i. Pursuant to Article 4, Paragraph 1 of the New Act, an operator that manufactures or imports the types of cosmetics products announced by the MOHW and a specific quantity of cosmetics products shall complete the notification of the products and create PIFs on the MOHW’s “cosmetics product notification platform” before supplying, selling, giving away, publicly displaying or consumer trial offer of cosmetics; and this shall also apply to any modifications of such products.
ii. Major notification items include:
iii. Implementation timeline: Except for operators of handmade soaps which are exempted from factory registration, all cosmetics products shall be notified beginning with July 1, 2021; and all special purpose cosmetics shall be notified beginning with July 1, 2024.
iv. Violators will be subject to a fine of NT$10,000 to NT$1,000,000 pursuant to Article 23 of the New Act and a fine may be imposed continuously for each instance of violation. In case of material violations, the violator may be subject to a suspension of business operations for one month to one year or be ordered to close down its business or all or part of the registration items of its company, business or factory may be revoked, or the notification or license of such cosmetic product may be revoked or canceled.
i. As stipulated in Article 4, Paragraph 1 of the New Law as mentioned above, a PIF shall be created before a cosmetic product may be supplied, sold, given away, publicly displayed or provided for evaluation by the consumers.
ii. PIFs shall include the following information: Basic product information, manufacturing methods and processes, information on adverse reactions, physical and chemical properties of the product, toxicological data of the ingredients, product stability test reports, microbiological test reports, anti-decay test reports, supporting data for functional evaluation, etc.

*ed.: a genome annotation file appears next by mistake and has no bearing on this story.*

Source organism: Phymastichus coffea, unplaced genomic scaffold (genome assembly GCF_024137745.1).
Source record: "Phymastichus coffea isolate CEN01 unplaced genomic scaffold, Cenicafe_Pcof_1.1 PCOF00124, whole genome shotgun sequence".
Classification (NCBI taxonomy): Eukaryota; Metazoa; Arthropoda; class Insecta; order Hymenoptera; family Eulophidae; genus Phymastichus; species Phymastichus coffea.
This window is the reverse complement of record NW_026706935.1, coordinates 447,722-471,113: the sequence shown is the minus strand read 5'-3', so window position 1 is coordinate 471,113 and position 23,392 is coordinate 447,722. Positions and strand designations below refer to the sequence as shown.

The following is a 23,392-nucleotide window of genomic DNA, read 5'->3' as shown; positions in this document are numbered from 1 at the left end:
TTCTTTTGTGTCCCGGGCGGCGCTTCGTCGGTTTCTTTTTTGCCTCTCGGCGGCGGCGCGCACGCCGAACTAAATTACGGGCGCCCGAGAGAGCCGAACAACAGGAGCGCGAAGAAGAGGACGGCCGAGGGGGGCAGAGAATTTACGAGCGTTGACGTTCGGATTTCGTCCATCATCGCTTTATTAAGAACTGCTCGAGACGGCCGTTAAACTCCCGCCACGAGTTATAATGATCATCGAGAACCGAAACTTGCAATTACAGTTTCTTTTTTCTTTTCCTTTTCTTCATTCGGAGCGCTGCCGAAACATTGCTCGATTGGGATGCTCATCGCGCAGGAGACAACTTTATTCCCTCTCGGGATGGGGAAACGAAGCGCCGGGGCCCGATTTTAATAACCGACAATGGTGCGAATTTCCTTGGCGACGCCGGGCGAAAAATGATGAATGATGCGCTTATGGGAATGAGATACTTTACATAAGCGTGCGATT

iii. The above information should be kept at the place where the product is manufactured or imported for verification and be retained for at least 5 years from the day after the last marketing day of the product.
iv. The relevant information must be signed by the safety assessor, and dated security assessment conclusions and recommendations must be issued.
v. The New Act also stipulates an ancillary regulation for the qualifications of safety assessors, who are required to be graduates from a department of medicine, pharmacy, toxicology, cosmetic science and related departments and institutions and have received the training courses provided by the domestic or foreign universities or the central competent authority on safety assessment of cosmetic products.
vi. Implementation timeline:
(1) Special purpose cosmetics: 2024.
(2) Cosmetics for babies, eyes and lips, non-medicinal toothpaste, mouthwash, etc.: 2025.
(3) All cosmetics: 2026.
As stipulated in Article 23 of the New Act, violators are also subject to a fine of NT$10,000 to NT$1,000,000 and a fine may be imposed continuously for each instance of violation. In case of material violations, the violator may be subject to penalties such as suspension, closedown, or revocation of registration.
4. GMP guidelines for cosmetics
i. Article 8, Paragraph 2 of the New Act provides: “The manufacturing sites of the types of cosmetics announced by the central competent authority shall meet the GMP guidelines for cosmetics products and may be inspected on site by the central competent authority.” This provision is made based on the ISO GMP for cosmetics.
ii. Implementation timeline: The timeline is the same as the PIFs set forth in Paragraph 3 above.
iii. Under Article 22 of the New Act, violators will be penalized with a fine of NT$20,000 to NT$5,000,000 and may be fined for each instance of violation. In case of material violation, the violator may be suspended or close down or the entirety or part of its registration items may be revoked or the notification or license of such cosmetics product may be revoked.
III. Cosmetics advertising
1. Judicial Constitutional Interpretation No. 744